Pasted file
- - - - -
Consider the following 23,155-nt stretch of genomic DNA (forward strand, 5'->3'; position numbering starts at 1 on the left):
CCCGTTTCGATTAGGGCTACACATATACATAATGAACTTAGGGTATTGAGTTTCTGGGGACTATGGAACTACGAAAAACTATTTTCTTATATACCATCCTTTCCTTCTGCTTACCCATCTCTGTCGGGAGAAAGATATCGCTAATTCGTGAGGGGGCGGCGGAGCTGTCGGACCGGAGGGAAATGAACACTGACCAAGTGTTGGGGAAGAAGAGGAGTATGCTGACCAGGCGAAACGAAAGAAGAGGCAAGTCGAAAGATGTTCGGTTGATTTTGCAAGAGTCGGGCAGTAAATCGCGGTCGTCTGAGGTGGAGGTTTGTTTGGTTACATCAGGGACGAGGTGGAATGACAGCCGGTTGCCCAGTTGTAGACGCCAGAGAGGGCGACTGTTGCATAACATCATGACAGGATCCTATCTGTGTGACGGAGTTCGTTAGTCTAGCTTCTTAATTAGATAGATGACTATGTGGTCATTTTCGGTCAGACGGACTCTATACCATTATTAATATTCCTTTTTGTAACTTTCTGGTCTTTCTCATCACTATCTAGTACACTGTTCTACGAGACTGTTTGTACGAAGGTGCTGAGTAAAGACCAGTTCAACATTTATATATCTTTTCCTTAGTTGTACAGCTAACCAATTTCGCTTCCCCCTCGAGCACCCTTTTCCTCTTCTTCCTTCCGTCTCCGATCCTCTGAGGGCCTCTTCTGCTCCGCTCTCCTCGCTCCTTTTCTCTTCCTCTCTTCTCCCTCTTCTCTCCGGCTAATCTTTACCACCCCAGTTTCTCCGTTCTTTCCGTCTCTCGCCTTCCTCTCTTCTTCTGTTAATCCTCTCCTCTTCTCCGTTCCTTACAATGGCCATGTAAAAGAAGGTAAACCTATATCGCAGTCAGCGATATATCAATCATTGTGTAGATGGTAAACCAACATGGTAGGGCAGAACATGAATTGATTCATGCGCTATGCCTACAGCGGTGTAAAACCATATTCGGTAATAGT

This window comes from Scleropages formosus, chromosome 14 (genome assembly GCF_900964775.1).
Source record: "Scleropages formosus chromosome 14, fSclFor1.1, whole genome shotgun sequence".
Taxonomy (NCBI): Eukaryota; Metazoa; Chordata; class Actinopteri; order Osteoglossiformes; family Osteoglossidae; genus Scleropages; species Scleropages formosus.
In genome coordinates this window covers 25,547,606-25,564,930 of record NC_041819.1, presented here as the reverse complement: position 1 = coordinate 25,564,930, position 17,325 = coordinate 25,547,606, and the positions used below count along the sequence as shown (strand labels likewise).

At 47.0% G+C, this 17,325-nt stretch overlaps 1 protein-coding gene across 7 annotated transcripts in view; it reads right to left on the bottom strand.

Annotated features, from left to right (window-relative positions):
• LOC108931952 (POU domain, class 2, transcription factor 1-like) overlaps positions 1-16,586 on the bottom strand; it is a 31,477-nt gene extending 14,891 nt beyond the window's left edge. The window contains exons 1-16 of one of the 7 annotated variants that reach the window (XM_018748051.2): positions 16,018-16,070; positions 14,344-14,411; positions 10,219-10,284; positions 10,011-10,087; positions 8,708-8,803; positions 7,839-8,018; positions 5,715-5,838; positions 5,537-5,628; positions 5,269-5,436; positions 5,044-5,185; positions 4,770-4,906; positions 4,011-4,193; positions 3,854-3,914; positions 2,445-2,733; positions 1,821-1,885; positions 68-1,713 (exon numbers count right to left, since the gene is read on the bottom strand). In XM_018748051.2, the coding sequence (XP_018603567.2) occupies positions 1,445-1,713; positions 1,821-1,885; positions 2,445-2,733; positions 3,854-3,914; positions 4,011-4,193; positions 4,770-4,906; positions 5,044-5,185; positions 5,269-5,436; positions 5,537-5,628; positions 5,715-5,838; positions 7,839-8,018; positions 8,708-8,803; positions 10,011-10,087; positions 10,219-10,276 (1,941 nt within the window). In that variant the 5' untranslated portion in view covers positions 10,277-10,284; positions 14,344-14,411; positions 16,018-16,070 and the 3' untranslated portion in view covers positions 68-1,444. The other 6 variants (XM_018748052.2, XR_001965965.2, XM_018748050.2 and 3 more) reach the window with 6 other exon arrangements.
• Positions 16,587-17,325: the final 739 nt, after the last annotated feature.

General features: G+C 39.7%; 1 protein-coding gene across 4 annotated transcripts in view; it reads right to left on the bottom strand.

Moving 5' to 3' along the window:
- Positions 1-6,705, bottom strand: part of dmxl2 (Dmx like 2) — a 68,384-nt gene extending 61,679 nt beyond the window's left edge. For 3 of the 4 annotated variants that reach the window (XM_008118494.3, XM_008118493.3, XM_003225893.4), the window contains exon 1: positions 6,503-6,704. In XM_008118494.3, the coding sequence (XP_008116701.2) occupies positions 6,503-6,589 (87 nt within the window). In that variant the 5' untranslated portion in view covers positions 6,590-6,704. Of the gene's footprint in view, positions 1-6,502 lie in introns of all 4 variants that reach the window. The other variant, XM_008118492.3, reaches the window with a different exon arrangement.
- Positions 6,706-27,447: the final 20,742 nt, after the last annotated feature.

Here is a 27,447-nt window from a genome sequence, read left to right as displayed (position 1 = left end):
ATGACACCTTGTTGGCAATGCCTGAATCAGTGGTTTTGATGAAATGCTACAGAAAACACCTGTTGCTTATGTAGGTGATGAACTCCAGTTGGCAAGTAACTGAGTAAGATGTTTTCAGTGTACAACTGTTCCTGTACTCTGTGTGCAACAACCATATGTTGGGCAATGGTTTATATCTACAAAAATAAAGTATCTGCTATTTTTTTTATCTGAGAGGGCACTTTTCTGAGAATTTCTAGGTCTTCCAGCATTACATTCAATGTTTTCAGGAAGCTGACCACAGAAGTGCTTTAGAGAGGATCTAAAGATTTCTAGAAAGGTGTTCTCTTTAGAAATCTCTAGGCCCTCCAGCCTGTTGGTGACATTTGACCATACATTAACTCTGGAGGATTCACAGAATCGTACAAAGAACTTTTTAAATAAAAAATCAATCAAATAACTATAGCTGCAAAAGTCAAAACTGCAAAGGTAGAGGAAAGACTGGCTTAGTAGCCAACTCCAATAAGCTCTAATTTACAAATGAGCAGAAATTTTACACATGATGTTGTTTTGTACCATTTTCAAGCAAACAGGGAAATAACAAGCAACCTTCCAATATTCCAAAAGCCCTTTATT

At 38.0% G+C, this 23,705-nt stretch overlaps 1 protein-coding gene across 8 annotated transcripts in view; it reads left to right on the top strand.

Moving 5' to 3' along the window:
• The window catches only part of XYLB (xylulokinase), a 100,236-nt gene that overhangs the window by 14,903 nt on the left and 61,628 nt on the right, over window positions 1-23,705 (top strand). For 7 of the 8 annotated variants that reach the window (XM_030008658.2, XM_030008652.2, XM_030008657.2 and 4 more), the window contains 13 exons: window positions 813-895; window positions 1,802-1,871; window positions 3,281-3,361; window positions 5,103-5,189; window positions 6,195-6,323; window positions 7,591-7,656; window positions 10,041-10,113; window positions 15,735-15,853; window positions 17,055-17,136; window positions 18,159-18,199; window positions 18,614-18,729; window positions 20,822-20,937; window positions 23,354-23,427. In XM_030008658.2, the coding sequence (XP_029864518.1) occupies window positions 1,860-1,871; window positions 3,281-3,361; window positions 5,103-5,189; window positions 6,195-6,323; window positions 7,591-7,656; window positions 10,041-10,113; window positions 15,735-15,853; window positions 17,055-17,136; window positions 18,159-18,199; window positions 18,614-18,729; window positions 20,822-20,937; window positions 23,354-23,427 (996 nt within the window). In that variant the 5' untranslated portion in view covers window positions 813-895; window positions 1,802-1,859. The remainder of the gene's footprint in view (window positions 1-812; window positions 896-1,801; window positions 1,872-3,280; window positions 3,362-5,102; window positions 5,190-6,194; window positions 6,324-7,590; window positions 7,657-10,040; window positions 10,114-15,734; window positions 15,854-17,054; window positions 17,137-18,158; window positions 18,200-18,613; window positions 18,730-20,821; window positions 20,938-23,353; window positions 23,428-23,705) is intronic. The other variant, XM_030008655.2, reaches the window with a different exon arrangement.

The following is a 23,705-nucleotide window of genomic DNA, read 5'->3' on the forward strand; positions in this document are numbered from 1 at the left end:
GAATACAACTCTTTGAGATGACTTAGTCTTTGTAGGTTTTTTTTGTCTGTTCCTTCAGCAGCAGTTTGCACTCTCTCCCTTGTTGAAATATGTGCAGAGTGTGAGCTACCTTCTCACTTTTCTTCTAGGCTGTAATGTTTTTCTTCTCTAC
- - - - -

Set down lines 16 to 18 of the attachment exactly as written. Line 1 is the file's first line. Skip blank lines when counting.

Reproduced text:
ATGACACCTTGTTGGCAATGCCTGAATCAGTGGTTTTGATGAAATGCTACAGAAAACACCTGTTGCTTATGTAGGTGATGAACTCCAGTTGGCAAGTAACTGAGTAAGATGTTTTCAGTGTACAACTGTTCCTGTACTCTGTGTGCAACAACCATATGTTGGGCAATGGTTTATATCTACAAAAATAAAGTATCTGCTATTTTTTTTATCTGAGAGGGCACTTTTCTGAGAATTTCTAGGTCTTCCAGCATTACATTCAATGTTTTCAGGAAGCTGACCACAGAAGTGCTTTAGAGAGGATCTAAAGATTTCTAGAAAGGTGTTCTCTTTAGAAATCTCTAGGCCCTCCAGCCTGTTGGTGACATTTGACCATACATTAACTCTGGAGGATTCACAGAATCGTACAAAGAACTTTTTAAATAAAAAATCAATCAAATAACTATAGCTGCAAAAGTCAAAACTGCAAAGGTAGAGGAAAGACTGGCTTAGTAGCCAACTCCAATAAGCTCTAATTTACAAATGAGCAGAAATTTTACACATGATGTTGTTTTGTACCATTTTCAAGCAAACAGGGAAATAACAAGCAACCTTCCAATATTCCAAAAGCCCTTTATT

At 38.0% G+C, this 23,705-nt stretch overlaps 1 protein-coding gene across 8 annotated transcripts in view; it reads left to right on the top strand.

Moving 5' to 3' along the window: